Two-hundred forty diabetic patients were enrolled in the DIABETES (Diabetes and Sirolimus-Eluting Stent) I and II multicenter, prospective trials. Patients were randomly assigned to receive BMS (BX Velocity/Sonic, Cordis, Johnson & Johnson) or sirolimus-eluting stents (SES) (Cypher, Cordis) in the DIABETES I trial (10). All patients in the DIABETES II trial, which had the same inclusion and exclusion criteria of DIABETES I study, received paclitaxel-eluting stents (PES) (Taxus, Boston Scientific, Natick, Massachusetts) (12). Protocols were approved by the ethics medical committee of participating institutions. All patients gave written informed consent. All patients presented de novo coronary stenoses in ≥1 native vessel with symptoms or objective evidence of ischemia. Patients with <72 h of myocardial infarction, impaired left ventricular function (left ventricular ejection fraction <25%), stenoses located in saphenous bypass, arterial bypass grafting, unprotected left main, or severe hepatic or renal disease were not included in the study. Intravascular ultrasound was performed after intervention and/or at 9-month follow-up in 168 diabetic patients with 205 lesions (patients/lesions: BMS: n = 56/65; SES: n = 57/69; PES: n = 55/71, respectively). The cohort of patients assessed by IVUS represented 70% of the enrolled population, and 76% of patients with follow-up assessments. Intravascular ultrasound analysis could not be performed in 9 cases with complete serial IVUS data because of poor image quality or inadequate pullback speed. Intravascular ultrasound imaging for serial comparison was not available either at baseline or follow-up in the remaining patients. Nevertheless, patients with serial IVUS analysis had similar baseline characteristics and clinical outcomes to those not evaluated by IVUS, not included in the present study. Angiographic restenosis and stent thrombosis rates were evaluated at 9- and 12-month follow-up, respectively. Stent thrombosis was defined as an acute coronary syndrome with angiographic documentation of either vessel occlusion or thrombus within or adjacent to a previously successfully stented vessel. In the absence of angiographic confirmation, either acute myocardial infarction in the distribution of the treated vessel or sudden death was considered as stent thrombosis. “Binary” restenosis was defined as stenosis of more than 50% of the luminal diameter in the target lesion at follow-up.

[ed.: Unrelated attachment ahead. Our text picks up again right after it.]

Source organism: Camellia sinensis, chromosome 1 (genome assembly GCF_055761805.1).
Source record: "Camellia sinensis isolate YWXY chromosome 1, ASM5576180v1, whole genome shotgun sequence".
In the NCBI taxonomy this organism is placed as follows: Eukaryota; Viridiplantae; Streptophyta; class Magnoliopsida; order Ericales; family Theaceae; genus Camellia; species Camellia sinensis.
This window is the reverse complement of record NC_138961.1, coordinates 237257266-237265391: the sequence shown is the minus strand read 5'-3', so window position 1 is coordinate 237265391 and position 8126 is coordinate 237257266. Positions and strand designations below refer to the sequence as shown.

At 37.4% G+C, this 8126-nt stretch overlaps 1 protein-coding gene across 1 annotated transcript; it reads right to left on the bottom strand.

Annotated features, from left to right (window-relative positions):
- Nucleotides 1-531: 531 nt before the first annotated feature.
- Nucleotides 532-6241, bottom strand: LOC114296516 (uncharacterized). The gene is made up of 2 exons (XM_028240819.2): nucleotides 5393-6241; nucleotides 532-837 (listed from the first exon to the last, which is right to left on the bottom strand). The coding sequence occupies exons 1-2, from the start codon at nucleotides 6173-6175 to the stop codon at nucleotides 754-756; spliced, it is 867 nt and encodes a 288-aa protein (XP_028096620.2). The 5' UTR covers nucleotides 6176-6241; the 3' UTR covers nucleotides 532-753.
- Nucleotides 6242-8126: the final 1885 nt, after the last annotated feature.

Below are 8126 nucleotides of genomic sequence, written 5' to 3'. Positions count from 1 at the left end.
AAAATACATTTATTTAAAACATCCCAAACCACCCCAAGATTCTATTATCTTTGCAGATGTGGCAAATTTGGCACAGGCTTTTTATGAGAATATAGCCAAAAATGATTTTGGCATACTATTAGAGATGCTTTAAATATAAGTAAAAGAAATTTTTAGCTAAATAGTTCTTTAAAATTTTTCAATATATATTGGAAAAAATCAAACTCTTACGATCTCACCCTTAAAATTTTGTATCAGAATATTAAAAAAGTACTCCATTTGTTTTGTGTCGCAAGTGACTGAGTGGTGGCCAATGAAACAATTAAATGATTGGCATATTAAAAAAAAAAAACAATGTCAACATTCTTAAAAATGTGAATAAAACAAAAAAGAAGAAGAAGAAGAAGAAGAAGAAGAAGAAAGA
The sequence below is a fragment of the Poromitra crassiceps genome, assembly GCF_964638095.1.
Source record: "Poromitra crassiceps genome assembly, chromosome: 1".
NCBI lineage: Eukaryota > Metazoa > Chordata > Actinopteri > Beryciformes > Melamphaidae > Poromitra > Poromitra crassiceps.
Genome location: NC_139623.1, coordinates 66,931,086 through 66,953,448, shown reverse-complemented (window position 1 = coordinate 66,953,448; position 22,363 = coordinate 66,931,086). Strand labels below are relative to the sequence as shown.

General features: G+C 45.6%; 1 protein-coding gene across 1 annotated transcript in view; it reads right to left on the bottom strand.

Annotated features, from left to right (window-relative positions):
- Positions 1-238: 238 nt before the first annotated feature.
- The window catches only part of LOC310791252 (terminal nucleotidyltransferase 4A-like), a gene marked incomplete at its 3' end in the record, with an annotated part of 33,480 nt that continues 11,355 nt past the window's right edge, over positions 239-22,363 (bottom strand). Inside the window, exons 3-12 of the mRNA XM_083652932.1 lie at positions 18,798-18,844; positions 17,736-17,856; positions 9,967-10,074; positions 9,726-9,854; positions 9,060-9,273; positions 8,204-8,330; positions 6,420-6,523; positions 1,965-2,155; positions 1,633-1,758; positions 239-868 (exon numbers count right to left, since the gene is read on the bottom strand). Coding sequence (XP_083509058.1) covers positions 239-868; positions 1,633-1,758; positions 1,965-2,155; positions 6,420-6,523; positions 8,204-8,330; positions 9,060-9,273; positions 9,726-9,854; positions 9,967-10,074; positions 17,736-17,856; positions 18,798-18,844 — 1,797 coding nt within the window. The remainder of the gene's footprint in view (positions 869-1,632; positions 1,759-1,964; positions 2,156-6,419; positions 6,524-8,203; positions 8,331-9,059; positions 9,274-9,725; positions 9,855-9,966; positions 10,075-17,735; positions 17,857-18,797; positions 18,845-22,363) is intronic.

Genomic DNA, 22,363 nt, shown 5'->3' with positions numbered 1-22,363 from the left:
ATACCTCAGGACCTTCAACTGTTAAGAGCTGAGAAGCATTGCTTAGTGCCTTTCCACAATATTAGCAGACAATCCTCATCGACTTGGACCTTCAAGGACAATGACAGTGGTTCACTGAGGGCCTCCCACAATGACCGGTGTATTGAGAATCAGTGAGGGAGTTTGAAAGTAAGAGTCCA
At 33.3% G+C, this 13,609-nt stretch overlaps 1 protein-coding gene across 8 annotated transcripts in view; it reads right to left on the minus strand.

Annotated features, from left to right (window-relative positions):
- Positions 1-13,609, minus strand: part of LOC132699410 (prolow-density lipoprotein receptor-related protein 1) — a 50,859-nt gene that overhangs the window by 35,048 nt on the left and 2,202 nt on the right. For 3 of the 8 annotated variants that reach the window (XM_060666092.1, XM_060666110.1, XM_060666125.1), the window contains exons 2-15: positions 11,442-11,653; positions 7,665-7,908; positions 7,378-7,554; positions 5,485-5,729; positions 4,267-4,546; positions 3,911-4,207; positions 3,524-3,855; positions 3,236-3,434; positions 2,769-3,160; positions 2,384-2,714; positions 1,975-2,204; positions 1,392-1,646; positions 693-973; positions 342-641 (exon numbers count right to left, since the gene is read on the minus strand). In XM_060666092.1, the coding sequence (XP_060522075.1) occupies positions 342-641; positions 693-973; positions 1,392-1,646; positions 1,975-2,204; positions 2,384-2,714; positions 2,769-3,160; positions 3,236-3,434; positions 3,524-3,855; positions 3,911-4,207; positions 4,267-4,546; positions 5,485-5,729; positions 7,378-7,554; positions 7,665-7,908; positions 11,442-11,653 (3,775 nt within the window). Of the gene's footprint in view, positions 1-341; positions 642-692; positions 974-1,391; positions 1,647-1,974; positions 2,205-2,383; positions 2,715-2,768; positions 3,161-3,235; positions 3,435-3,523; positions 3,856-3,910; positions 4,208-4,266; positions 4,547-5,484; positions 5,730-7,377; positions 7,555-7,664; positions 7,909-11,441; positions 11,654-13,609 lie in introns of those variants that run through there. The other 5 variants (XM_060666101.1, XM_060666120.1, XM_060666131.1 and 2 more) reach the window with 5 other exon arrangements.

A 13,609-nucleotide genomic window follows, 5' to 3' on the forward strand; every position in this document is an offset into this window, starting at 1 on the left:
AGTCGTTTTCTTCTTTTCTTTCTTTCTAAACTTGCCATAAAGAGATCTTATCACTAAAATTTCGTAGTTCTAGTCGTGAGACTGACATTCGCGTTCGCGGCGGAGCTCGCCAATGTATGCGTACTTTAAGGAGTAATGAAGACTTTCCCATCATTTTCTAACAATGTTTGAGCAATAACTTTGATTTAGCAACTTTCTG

Coronary stent procedure
Coronary angioplasty was performed according to standard practice. Predilation with the use of a conventional balloon before stent implantation was optional. When multisegment or multivessel treatment was performed, all implanted stents had to be of the same type. All patients were treated with oral aspirin indefinitely (100 to 300 mg/daily) and clopidogrel (300 mg loading dose and 75 mg/daily maintenance dose for 1 year).
Quantitative coronary angiographic analysis
The angiographic analysis was blinded to treatment assignment by an independent core laboratory (University of Florida Cardiovascular Imaging Core Laboratories, Jacksonville, Florida). Coronary angiograms obtained at 270 days of follow-up were analyzed with the use of a computer-based system (13). The in-stent analysis encompassed only the segment covered by each stent. The diameter stenosis (DS) and minimal lumen diameter (MLD) were measured before intervention and at follow-up. Balloon–artery ratio was measured by stent size divided by reference vessel diameter.
IVUS imaging protocol
Intravascular ultrasound images were acquired using a motorized pullback at a constant speed of 0.5 mm/s, and volumetric quantification was performed. Images were recorded on high-resolution s-VHS tape for off-line analysis.